Then we get into the meat of the issue, where Frankie is still trying to hack the algorithm and Barbara jumps into the fray to stop the flying social media drones from killing the party guests (see, TGI Fridays? This is why you don’t use drones as marketing gimmicks). Barbara stops the flying attacks thanks to some help from Qadir and Dinah, but finds herself face-to-face with her creation, the corrupted algorithm’s face now distorted in rage and confusion on the big screen of the stage. It sees every person at the concert as a threat and is ready to bomb the event. The only thing for Barbara to do is plead with it. And give her big hero speech.
This is where the entire arc comes to a head. There’s been a lot said about Barbara’s personality and focus since she moved to Burnside in issue 35. There’s been a lot of conjecture that this Barbara has lost sight of the big picture. What we learn in this moment as she stands up against her algorithm is that she hasn’t forgotten her past — she’s learned from it. Barbara was once like her gone-astray algorithm — angry, bitter, focused on making wrong-doers pay. But Barbara now sees that the people of Burnside (the people of all of Gotham, really) aren’t potential threats to be stopped but the very people she’s dedicated to keeping safe. That point of view is crucial to the Batgirl persona and it was nice to see declared so passionately here.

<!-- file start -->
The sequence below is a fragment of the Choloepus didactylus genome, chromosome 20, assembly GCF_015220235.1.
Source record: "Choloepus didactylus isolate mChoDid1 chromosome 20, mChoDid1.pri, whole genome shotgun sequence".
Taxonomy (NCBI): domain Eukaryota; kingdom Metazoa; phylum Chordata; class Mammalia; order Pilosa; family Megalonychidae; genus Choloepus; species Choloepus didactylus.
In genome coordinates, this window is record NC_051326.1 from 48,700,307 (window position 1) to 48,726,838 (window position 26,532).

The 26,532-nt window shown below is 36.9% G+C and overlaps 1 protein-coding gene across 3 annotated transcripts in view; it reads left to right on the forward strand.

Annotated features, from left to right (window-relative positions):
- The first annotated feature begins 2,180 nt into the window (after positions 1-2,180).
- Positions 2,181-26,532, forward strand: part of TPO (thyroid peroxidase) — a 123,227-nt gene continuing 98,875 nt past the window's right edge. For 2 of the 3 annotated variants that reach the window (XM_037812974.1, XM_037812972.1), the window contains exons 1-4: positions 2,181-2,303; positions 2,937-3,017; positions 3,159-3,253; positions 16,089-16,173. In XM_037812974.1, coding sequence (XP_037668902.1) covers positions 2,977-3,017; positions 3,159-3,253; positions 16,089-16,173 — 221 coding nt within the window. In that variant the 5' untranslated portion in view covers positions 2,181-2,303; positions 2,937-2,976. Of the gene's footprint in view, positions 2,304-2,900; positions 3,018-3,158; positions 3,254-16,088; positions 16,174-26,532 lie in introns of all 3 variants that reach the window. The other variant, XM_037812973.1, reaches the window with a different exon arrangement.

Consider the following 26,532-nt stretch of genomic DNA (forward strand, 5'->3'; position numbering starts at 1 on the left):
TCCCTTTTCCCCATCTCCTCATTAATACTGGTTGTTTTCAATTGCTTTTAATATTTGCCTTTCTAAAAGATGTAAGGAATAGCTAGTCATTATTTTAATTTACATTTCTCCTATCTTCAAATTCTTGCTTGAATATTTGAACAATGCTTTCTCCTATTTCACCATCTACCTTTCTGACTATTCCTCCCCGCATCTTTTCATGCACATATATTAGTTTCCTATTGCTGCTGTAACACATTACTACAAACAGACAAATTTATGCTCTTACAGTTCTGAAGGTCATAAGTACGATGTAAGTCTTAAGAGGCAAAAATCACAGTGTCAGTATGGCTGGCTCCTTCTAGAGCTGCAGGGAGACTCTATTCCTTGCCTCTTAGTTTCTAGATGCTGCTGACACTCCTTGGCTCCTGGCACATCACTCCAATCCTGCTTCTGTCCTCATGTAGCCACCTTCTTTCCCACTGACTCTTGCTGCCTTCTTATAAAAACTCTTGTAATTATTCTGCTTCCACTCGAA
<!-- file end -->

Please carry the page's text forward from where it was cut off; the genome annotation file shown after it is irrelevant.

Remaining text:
More than that, her speech touches on how much she’s grown since the last time the algorithm was updated. She’s a better person now than she was back then and it’s not just her time in Burnside that’s part of that. “I’ve moved on, made friends and had time to heal. I’m past all that darkness. I can see now there’s a better way.” She’s not just talking about this recent arc, but her entire experience during the Batgirl comic since the New 52 started. Gail Simone’s 34 issue run of the book was very much about Barbara finding her center and starting to heal after her trauma — this speech was a beautiful way for the new creative team to pay tribute to Simone’s time with the character as well as create a more cohesive story from the very beginning of the series up to this moment.
The New Oracle
The last couple pages of the comic were the hardest not to talk about since I got to see them last week. Finishing issue 40 brought a big grin to my face, along with a big “I knew it! I knew it!” Because you see, my friend Kristen and I had this theory going for a couple months now. If the lost algorithm ended up being the antagonist, if Frankie found out Babs was Batgirl … would they find a way to fix the code? Would Frankie want to join Barbara? Would Frankie, an intelligent tech professional, want to use the algorithm as a system to work hand-in-hand with Barbara and fight crime? Even with Frankie getting interrupted before she can suggest a name, it’s obvious what’s happening.
Friends … we have Oracle.
Oracle is now a bisexual woman of color. She is still a hero with a disability but Oracle in the New 52 is a queer black woman.